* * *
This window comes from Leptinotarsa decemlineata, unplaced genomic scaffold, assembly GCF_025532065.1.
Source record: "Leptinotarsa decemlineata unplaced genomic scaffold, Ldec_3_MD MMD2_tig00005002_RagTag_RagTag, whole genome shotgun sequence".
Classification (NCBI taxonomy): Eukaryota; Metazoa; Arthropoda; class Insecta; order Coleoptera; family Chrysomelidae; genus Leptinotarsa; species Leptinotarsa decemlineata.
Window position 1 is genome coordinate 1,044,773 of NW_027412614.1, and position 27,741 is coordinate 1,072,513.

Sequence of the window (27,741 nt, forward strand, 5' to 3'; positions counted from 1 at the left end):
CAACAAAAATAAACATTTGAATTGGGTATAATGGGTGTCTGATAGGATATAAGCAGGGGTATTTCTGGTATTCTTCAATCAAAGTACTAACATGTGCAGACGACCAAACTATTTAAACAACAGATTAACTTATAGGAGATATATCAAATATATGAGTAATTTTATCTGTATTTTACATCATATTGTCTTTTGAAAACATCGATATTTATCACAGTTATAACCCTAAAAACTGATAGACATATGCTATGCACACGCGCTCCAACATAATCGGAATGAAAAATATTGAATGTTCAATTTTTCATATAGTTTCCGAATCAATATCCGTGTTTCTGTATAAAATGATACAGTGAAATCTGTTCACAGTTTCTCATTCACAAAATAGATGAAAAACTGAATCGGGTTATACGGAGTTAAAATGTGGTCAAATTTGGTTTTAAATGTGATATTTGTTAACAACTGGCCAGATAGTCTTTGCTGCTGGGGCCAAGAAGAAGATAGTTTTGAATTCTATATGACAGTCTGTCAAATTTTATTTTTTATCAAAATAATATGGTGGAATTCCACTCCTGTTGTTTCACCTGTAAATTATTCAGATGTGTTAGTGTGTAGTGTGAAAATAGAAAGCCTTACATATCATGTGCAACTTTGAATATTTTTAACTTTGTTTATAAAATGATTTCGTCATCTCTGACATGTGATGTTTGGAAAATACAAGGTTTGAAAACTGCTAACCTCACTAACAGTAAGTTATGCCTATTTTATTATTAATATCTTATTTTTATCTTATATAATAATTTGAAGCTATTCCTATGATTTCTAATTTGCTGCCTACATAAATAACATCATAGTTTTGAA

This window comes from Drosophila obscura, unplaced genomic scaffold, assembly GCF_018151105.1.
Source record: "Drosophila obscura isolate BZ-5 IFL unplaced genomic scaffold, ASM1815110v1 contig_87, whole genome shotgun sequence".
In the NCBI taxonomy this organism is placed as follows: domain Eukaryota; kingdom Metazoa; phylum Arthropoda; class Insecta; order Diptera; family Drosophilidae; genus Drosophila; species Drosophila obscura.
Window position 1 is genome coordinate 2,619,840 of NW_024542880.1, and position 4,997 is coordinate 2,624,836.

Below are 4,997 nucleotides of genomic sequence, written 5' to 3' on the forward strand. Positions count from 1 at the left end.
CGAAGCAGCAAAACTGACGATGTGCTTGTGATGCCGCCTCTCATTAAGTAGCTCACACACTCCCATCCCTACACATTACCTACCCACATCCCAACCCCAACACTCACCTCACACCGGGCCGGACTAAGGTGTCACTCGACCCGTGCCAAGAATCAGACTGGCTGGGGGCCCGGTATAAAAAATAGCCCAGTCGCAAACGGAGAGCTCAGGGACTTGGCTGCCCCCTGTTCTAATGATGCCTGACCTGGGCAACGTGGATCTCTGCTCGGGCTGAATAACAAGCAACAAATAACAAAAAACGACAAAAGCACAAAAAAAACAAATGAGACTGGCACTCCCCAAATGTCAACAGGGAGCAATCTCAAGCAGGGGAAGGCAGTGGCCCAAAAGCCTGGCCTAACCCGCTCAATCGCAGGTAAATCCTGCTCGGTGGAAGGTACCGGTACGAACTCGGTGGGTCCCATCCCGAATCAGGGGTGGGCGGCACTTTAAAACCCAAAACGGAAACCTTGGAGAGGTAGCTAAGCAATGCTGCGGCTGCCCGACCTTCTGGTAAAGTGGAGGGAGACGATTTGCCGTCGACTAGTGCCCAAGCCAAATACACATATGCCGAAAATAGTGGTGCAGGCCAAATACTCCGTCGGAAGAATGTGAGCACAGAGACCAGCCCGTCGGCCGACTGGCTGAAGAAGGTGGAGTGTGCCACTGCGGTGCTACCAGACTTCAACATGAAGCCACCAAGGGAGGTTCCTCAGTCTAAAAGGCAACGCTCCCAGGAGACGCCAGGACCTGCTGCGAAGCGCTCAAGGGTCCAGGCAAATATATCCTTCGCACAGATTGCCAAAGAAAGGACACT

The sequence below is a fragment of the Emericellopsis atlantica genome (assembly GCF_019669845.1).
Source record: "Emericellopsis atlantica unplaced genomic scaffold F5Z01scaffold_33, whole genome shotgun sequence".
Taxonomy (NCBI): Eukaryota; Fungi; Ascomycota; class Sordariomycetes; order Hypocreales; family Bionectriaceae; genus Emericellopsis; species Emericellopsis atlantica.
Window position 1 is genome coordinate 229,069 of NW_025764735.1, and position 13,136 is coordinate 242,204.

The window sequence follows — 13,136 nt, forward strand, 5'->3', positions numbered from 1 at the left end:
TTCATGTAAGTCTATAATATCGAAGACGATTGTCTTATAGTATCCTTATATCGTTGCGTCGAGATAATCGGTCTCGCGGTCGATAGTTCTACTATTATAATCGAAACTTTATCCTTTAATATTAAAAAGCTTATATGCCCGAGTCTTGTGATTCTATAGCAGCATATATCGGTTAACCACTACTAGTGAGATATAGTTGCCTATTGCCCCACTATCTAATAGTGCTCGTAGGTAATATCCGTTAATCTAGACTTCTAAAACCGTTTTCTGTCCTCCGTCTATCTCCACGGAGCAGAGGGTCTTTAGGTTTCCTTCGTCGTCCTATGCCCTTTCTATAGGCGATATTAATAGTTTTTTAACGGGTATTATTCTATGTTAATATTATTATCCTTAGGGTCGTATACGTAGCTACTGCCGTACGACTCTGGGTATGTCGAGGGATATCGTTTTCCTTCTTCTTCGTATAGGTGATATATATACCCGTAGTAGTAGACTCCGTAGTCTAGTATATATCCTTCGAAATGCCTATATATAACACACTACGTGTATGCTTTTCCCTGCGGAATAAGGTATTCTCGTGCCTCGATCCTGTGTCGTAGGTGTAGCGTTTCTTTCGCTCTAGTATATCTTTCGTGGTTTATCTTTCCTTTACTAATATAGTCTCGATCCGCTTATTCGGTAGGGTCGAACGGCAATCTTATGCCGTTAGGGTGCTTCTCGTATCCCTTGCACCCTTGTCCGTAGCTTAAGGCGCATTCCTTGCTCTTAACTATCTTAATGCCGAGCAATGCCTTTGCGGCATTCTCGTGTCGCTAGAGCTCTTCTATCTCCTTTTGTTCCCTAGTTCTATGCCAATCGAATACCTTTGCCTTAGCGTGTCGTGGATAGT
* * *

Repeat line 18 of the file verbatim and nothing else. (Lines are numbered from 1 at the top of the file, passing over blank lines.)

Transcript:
TTCATGTAAGTCTATAATATCGAAGACGATTGTCTTATAGTATCCTTATATCGTTGCGTCGAGATAATCGGTCTCGCGGTCGATAGTTCTACTATTATAATCGAAACTTTATCCTTTAATATTAAAAAGCTTATATGCCCGAGTCTTGTGATTCTATAGCAGCATATATCGGTTAACCACTACTAGTGAGATATAGTTGCCTATTGCCCCACTATCTAATAGTGCTCGTAGGTAATATCCGTTAATCTAGACTTCTAAAACCGTTTTCTGTCCTCCGTCTATCTCCACGGAGCAGAGGGTCTTTAGGTTTCCTTCGTCGTCCTATGCCCTTTCTATAGGCGATATTAATAGTTTTTTAACGGGTATTATTCTATGTTAATATTATTATCCTTAGGGTCGTATACGTAGCTACTGCCGTACGACTCTGGGTATGTCGAGGGATATCGTTTTCCTTCTTCTTCGTATAGGTGATATATATACCCGTAGTAGTAGACTCCGTAGTCTAGTATATATCCTTCGAAATGCCTATATATAACACACTACGTGTATGCTTTTCCCTGCGGAATAAGGTATTCTCGTGCCTCGATCCTGTGTCGTAGGTGTAGCGTTTCTTTCGCTCTAGTATATCTTTCGTGGTTTATCTTTCCTTTACTAATATAGTCTCGATCCGCTTATTCGGTAGGGTCGAACGGCAATCTTATGCCGTTAGGGTGCTTCTCGTATCCCTTGCACCCTTGTCCGTAGCTTAAGGCGCATTCCTTGCTCTTAACTATCTTAATGCCGAGCAATGCCTTTGCGGCATTCTCGTGTCGCTAGAGCTCTTCTATCTCCTTTTGTTCCCTAGTTCTATGCCAATCGAATACCTTTGCCTTAGCGTGTCGTGGATAGT